‘Drag Race’ star Jinkx Monsoon slams wave of anti-drag laws
“RuPaul’s Drag Race” star Jinkx Monsoon doubled down on her denunciation of the Republican-led legislative push to restrict drag performances, in an interview aired Friday on MSNBC’s “The 11th Hour With Stephanie Ruhle.”
“What I want to say to people who are trying to oppress my community right now is look at what happened every time you tried to oppress a community in America,” Monsoon told Ruhle. “You tried to oppress women, women got the right to vote. You tried to oppress people of color, we don’t accept that anymore.
She added: “We don’t accept that some citizens should just sit on the outside and be the outcasts of our society, because that’s not what this country was supposedly founded on.”
Lawmakers in at least 16 states have so far this year proposed legislation that would limit drag performances, according to an analysis by NBC News. The majority of the bills would ban performances in the presence of minors and impose fines on repeat offenders in the thousands of dollars. Some would ban the art form in public and send repeat offenders to jail.
This month, Tennessee became the first state to pass such legislation, banning “adult cabaret entertainment” on public property or in places where it can be viewed by minors. Performers who break the law more than once can be charged with a crime and sent to prison for up to six years.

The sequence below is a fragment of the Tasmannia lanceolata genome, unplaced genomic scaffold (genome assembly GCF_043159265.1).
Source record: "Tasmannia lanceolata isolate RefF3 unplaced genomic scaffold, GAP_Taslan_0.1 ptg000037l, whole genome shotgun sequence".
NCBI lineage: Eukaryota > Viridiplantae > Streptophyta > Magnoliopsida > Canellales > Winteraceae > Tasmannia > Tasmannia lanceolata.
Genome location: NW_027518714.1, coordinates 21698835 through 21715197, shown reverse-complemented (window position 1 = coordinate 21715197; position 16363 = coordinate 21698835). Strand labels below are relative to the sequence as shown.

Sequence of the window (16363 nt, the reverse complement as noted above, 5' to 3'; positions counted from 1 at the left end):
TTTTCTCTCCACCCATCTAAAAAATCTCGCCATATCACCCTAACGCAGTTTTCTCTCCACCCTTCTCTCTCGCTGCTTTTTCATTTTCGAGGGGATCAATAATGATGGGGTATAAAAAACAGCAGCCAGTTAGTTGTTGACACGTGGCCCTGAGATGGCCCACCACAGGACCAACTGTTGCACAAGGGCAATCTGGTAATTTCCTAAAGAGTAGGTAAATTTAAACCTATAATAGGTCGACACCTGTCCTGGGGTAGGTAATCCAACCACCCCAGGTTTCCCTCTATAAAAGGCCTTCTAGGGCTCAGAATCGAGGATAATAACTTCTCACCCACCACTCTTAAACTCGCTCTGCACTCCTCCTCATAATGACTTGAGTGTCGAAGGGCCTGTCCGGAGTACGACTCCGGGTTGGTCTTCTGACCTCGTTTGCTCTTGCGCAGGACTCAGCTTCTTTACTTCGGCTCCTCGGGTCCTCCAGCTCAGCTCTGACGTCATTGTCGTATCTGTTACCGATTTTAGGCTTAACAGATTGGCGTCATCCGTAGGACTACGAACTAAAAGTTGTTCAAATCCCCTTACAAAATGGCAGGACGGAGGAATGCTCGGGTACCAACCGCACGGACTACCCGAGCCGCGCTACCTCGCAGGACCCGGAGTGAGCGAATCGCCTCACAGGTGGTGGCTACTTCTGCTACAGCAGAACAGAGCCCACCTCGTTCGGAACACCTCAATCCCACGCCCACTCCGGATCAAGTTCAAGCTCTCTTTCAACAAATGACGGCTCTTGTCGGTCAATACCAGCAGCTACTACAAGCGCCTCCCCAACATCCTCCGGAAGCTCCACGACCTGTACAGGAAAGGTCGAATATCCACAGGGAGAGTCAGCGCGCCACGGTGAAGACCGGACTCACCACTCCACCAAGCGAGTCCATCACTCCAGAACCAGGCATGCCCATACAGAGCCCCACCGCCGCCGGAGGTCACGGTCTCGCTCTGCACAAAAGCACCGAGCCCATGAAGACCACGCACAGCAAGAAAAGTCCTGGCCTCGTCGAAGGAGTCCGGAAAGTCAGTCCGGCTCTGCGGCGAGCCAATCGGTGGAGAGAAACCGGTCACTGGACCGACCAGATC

Proponents argue that these measures are necessary to protect children from exposure to inappropriate entertainment.
Critics, like Monsoon, say these bills unfairly target the art form because of its deep ties to the LGBTQ community.
Monsoon, who currently stars as Matron “Mama” Morton on Broadway’s “Chicago,” won season five of “RuPaul’s Drag Race” and season seven of “RuPaul’s Drag Race All Stars.” She speculated that the recent wave of anti-drag legislation is a response to the “fear” of changing gender norms in America.
“We have been conditioned to believe that there is a ‘right’ way and a ‘wrong’ way of doing things and that there is a ‘natural’ way and an ‘unnatural’ way of doing things”, a- she declared. “Imagine how infuriating it would be if you spent your whole life following the rules and then you were told that the rules don’t actually exist.”
She added: “We should be told that whatever works for you is natural, normal and right.”
Monsoon, who identifies as non-binary and uses his pronouns when not cross-dressing, also gave a controversial speech at the Conservative Political Action Conference this month, where a speaker said “the transgender must be completely eradicated from public life”. speaker’s remark wasn’t really what scared him the most.
“What scares me the most are the people who cheered,” she said.
When asked by Ruhle what her message was for LGBTQ people who are scared in this current political environment, Monsoon advised them to move to areas of the country where they can “find their community.”
“There are places where it’s safe to be queer, drag queen or trans at any age, and there are places in this country where it’s not,” Monsoon said. “I mean, they’re still debating whether we deserve to exist in certain parts of our country.”
“We need you with us to keep fighting for our liberties and our liberties and our equalities,” she continued. “And if you have to move to a more metropolitan area, until the rest of the country catches up, you know, do whatever it takes to protect yourself and find your community so you can live your life honestly and shameless.”
To this, Ruhle replied: “Madam, you don’t just exist – you shine.”